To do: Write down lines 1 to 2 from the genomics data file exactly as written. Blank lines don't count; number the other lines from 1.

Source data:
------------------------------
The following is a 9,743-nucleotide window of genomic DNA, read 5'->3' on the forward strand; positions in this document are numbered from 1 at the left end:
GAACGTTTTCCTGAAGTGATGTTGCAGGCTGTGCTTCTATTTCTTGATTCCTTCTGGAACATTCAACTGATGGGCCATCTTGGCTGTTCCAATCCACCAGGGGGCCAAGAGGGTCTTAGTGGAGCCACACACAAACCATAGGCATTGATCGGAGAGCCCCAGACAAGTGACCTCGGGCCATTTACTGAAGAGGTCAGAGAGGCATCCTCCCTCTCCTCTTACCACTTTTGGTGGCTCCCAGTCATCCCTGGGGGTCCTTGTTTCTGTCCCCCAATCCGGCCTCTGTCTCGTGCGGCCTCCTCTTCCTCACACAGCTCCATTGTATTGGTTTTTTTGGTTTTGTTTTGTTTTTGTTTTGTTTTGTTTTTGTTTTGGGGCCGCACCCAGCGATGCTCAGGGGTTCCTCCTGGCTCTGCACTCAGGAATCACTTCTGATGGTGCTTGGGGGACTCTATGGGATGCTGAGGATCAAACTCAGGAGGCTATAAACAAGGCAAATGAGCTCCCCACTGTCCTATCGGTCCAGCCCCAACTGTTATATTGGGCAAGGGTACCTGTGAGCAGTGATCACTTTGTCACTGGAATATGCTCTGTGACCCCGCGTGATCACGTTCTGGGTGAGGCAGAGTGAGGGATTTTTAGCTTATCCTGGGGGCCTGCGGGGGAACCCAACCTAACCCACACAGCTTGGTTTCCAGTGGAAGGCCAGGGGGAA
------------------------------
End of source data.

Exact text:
The following is a 9,743-nucleotide window of genomic DNA, read 5'->3' on the forward strand; positions in this document are numbered from 1 at the left end:
GAACGTTTTCCTGAAGTGATGTTGCAGGCTGTGCTTCTATTTCTTGATTCCTTCTGGAACATTCAACTGATGGGCCATCTTGGCTGTTCCAATCCACCAGGGGGCCAAGAGGGTCTTAGTGGAGCCACACACAAACCATAGGCATTGATCGGAGAGCCCCAGACAAGTGACCTCGGGCCATTTACTGAAGAGGTCAGAGAGGCATCCTCCCTCTCCTCTTACCACTTTTGGTGGCTCCCAGTCATCCCTGGGGGTCCTTGTTTCTGTCCCCCAATCCGGCCTCTGTCTCGTGCGGCCTCCTCTTCCTCACACAGCTCCATTGTATTGGTTTTTTTGGTTTTGTTTTGTTTTTGTTTTGTTTTGTTTTTGTTTTGGGGCCGCACCCAGCGATGCTCAGGGGTTCCTCCTGGCTCTGCACTCAGGAATCACTTCTGATGGTGCTTGGGGGACTCTATGGGATGCTGAGGATCAAACTCAGGAGGCTATAAACAAGGCAAATGAGCTCCCCACTGTCCTATCGGTCCAGCCCCAACTGTTATATTGGGCAAGGGTACCTGTGAGCAGTGATCACTTTGTCACTGGAATATGCTCTGTGACCCCGCGTGATCACGTTCTGGGTGAGGCAGAGTGAGGGATTTTTAGCTTATCCTGGGGGCCTGCGGGGGAACCCAACCTAACCCACACAGCTTGGTTTCCAGTGGAAGGCCAGGGGGAA